The federal government has again turned down a request for money to help pay for dredging around piers and wharves in Portland Harbor.

Local officials said they learned Friday that the latest request for funding from the U.S. Department of Transportation had been denied.

Dan Haley Jr., chair of the Board of (Portland) Harbor Commissioners, said the cost of dredging the harbor and disposing of the waste will run about $30 million. The state, cities of Portland and South Portland, and wharf owners would all contribute, but most of the money would come from the federal government.

The dredging would be performed around piers and wharves, which tend to fill with silt flowing into the harbor from the Fore River, Haley said. Channels and shipping lanes are maintained and regularly dredged by federal agencies.

Chuck Kamilewicz, Portland’s assistant harbor master, said as much as 25 percent of the space around piers has been lost because of the silt buildup.

He said the amount of silt carried by the river varies depending on rainfall and runoff upstream, so it’s difficult to determine if the problem is getting dramatically worse.

“We’ve probably had a good year because of how dry it’s been,” Kamilewicz said, but if dredging was performed, “obviously, it would make the whole harbor better.”

Haley said the effort to get funding for the dredging has been going on for about 30 years. He said this year’s application was made under a public works grant program from which Maine received about $50 million, mostly for bridge repairs.

He said he’s disappointed that Maine’s dredging plan wasn’t approved, but feels the application was a good one and it will be resubmitted next year. The proposal was backed by the state’s congressional delegation, he said.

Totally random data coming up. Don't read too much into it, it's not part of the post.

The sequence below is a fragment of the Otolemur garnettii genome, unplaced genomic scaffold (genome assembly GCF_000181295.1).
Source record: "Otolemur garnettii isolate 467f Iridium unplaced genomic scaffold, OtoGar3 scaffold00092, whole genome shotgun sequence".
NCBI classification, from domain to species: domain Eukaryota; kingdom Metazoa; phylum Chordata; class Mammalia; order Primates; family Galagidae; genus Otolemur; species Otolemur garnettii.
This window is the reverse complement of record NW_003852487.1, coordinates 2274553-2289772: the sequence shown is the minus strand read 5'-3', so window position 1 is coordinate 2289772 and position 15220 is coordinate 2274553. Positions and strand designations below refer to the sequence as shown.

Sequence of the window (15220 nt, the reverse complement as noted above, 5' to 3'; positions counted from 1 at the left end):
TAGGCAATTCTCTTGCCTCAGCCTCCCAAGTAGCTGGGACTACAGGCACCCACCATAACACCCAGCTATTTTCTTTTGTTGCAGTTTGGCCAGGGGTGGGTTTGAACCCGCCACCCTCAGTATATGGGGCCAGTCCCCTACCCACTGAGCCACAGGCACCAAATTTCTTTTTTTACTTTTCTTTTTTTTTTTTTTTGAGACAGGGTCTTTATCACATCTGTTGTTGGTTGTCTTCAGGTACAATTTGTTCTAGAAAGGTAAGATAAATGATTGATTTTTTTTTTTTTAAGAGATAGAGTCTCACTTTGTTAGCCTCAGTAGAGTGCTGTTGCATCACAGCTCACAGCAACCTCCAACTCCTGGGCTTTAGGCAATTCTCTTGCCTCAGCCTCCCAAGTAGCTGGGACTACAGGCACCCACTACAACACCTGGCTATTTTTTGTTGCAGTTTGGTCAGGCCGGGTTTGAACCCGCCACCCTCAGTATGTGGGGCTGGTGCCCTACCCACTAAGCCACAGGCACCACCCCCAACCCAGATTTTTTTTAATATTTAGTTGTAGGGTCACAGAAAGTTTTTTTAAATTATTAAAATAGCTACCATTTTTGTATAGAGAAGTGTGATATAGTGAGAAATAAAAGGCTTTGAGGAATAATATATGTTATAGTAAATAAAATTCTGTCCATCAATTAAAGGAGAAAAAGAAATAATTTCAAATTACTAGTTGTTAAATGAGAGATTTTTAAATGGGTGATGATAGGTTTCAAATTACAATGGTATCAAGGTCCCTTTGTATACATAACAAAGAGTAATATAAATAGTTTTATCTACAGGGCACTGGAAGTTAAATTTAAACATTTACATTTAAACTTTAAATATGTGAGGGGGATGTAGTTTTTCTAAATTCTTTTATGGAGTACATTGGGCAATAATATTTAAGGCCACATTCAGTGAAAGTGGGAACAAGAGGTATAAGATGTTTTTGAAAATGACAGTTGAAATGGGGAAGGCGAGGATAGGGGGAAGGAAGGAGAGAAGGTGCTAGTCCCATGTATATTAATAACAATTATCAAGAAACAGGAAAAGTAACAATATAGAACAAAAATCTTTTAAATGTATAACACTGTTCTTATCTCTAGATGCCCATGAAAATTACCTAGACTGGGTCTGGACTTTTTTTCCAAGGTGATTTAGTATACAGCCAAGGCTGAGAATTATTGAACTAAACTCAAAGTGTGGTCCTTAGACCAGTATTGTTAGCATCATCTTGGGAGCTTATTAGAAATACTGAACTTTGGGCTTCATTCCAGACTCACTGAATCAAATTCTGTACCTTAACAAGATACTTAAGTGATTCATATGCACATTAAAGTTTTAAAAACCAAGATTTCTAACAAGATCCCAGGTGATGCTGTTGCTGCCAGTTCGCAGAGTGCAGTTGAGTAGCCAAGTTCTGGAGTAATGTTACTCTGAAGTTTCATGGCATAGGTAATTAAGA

Haley said the dredging proposal has received nearly all required approvals from state and federal regulators. The permits are good for four years, he said, so harbor officials will continue to push for the remaining approvals while seeking federal funds.

If it’s clear the federal aid won’t come through before the permits expire, he said, officials might ask for a state bond to cover much of the cost, a move that would require approval of voters.

Charlie Poole, one of the owners of Union Wharf in Portland, said no one likes to have to dredge, but it’s a necessary chore to keep a working harbor in good order.

“As a port, dredging is just part of the maintenance,” he said.

While the shipping channel gets regular attention, “the waterways between the piers is just as important as the federal channel,” Poole said. “I don’t think the need ever goes away. We’re watching it year in and year out and it’s getting shallower and shallower.”

Dredging around his wharf would allow him to lease out space to two or three more boats, probably lobster boats, he said.

The project would use a disposal method called “confined aquatic disposal,” Poole said, which involves clearing a large space underwater to contain the dredge waste, which would likely be covered with clean material from the ocean or bay floor. He said a space near the Coast Guard station in South Portland has been approved as the disposal site.

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